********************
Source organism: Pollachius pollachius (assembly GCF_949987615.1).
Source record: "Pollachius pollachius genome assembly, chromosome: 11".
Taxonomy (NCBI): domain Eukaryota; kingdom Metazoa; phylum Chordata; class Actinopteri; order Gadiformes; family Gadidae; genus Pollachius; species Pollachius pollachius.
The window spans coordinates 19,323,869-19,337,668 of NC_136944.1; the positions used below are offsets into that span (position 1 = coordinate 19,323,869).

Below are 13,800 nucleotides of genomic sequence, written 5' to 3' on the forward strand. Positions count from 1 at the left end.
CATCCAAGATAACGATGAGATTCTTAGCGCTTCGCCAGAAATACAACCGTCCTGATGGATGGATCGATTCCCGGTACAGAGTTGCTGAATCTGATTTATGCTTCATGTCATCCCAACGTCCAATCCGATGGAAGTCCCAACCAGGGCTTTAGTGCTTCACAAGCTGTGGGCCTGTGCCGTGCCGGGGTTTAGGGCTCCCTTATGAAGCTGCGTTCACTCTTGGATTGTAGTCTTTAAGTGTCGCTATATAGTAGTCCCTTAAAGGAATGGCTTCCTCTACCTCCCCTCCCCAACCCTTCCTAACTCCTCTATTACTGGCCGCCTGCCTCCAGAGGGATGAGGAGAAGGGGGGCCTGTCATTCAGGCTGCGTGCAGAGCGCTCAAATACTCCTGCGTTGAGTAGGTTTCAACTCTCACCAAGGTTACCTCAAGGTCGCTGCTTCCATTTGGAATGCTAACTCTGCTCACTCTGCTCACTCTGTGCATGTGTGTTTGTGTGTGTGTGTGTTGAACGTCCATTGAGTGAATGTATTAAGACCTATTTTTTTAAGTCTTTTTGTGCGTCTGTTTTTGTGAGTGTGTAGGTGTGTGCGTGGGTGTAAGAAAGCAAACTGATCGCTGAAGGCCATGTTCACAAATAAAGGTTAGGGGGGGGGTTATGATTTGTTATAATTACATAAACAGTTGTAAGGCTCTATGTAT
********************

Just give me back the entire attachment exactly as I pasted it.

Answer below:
Source organism: Pollachius pollachius (assembly GCF_949987615.1).
Source record: "Pollachius pollachius genome assembly, chromosome: 11".
Taxonomy (NCBI): domain Eukaryota; kingdom Metazoa; phylum Chordata; class Actinopteri; order Gadiformes; family Gadidae; genus Pollachius; species Pollachius pollachius.
The window spans coordinates 19,323,869-19,337,668 of NC_136944.1; the positions used below are offsets into that span (position 1 = coordinate 19,323,869).

Below are 13,800 nucleotides of genomic sequence, written 5' to 3' on the forward strand. Positions count from 1 at the left end.
CATCCAAGATAACGATGAGATTCTTAGCGCTTCGCCAGAAATACAACCGTCCTGATGGATGGATCGATTCCCGGTACAGAGTTGCTGAATCTGATTTATGCTTCATGTCATCCCAACGTCCAATCCGATGGAAGTCCCAACCAGGGCTTTAGTGCTTCACAAGCTGTGGGCCTGTGCCGTGCCGGGGTTTAGGGCTCCCTTATGAAGCTGCGTTCACTCTTGGATTGTAGTCTTTAAGTGTCGCTATATAGTAGTCCCTTAAAGGAATGGCTTCCTCTACCTCCCCTCCCCAACCCTTCCTAACTCCTCTATTACTGGCCGCCTGCCTCCAGAGGGATGAGGAGAAGGGGGGCCTGTCATTCAGGCTGCGTGCAGAGCGCTCAAATACTCCTGCGTTGAGTAGGTTTCAACTCTCACCAAGGTTACCTCAAGGTCGCTGCTTCCATTTGGAATGCTAACTCTGCTCACTCTGCTCACTCTGTGCATGTGTGTTTGTGTGTGTGTGTGTTGAACGTCCATTGAGTGAATGTATTAAGACCTATTTTTTTAAGTCTTTTTGTGCGTCTGTTTTTGTGAGTGTGTAGGTGTGTGCGTGGGTGTAAGAAAGCAAACTGATCGCTGAAGGCCATGTTCACAAATAAAGGTTAGGGGGGGGGTTATGATTTGTTATAATTACATAAACAGTTGTAAGGCTCTATGTAT